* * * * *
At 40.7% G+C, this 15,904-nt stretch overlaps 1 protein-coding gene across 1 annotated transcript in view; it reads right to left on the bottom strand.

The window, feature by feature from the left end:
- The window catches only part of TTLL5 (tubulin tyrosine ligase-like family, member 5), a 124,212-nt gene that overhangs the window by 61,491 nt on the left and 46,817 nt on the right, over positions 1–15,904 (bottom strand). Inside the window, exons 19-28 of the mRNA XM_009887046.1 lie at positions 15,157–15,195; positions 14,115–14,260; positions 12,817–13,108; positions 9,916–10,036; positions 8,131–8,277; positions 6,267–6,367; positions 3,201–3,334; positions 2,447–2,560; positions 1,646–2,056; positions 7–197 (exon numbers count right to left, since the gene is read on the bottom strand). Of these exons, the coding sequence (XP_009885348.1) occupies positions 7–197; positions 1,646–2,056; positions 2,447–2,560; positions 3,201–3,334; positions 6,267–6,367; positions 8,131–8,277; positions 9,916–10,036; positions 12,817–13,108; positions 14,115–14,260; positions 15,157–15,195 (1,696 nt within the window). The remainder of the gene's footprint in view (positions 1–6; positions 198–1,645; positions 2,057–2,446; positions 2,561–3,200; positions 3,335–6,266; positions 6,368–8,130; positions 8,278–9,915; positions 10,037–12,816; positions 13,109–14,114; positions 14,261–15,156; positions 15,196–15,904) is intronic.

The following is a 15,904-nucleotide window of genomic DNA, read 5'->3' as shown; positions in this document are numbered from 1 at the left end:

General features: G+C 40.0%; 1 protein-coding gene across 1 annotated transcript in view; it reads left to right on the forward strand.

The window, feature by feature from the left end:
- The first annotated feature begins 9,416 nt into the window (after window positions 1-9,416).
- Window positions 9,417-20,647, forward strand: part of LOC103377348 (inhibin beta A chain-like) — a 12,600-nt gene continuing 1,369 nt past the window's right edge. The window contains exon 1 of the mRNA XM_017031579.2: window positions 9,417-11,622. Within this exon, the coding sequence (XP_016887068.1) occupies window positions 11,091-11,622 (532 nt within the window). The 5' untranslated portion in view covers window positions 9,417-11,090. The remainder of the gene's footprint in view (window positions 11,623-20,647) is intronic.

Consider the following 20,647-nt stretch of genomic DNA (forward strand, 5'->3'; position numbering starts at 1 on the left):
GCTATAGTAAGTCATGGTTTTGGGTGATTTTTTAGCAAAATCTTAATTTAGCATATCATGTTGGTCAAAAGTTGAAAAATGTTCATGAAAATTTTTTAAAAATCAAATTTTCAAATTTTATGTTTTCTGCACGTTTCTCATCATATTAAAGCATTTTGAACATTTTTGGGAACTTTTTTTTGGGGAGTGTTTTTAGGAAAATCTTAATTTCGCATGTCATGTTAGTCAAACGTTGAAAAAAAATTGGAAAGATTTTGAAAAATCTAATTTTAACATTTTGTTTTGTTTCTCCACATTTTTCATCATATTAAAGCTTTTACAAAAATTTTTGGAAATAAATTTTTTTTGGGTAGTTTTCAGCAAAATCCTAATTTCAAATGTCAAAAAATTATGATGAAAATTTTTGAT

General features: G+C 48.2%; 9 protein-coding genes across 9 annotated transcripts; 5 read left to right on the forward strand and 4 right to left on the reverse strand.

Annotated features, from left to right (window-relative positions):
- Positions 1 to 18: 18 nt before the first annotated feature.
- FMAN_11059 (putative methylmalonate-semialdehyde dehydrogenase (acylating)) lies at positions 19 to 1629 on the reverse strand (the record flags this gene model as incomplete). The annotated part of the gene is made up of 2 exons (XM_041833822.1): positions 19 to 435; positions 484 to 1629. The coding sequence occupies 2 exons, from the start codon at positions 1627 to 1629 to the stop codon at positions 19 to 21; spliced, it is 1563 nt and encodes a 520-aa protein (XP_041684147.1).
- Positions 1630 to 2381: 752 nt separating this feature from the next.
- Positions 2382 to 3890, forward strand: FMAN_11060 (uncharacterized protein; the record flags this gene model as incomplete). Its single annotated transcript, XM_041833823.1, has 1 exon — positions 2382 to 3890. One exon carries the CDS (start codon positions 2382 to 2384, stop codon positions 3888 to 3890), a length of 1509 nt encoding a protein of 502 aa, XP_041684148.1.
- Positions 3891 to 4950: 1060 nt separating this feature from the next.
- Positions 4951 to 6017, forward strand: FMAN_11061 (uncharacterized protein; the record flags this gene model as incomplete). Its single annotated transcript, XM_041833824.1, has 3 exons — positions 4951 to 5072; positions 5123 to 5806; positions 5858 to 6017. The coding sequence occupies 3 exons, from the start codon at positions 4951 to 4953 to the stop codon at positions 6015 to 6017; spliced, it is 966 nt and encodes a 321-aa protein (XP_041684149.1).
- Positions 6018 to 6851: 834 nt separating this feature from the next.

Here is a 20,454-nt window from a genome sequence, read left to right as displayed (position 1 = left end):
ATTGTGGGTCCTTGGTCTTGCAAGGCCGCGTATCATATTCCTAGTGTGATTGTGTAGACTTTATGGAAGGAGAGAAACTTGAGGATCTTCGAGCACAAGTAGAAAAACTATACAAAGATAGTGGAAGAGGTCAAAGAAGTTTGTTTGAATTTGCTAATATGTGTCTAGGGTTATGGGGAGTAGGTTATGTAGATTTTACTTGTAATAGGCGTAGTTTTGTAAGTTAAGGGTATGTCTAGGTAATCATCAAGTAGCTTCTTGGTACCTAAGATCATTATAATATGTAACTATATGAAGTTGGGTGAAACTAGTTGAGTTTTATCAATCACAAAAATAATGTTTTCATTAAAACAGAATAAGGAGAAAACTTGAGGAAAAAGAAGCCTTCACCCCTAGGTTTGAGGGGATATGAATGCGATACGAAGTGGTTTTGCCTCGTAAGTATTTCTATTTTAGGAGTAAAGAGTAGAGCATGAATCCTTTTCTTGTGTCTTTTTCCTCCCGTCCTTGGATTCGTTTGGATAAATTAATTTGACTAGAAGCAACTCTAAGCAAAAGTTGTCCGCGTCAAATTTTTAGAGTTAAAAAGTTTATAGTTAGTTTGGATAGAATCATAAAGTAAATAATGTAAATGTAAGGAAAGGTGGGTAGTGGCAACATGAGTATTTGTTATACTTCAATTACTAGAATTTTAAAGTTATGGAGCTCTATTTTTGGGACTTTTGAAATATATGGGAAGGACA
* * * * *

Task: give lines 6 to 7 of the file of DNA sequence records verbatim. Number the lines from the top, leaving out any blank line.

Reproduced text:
The window, feature by feature from the left end:
- The first annotated feature begins 9,416 nt into the window (after window positions 1-9,416).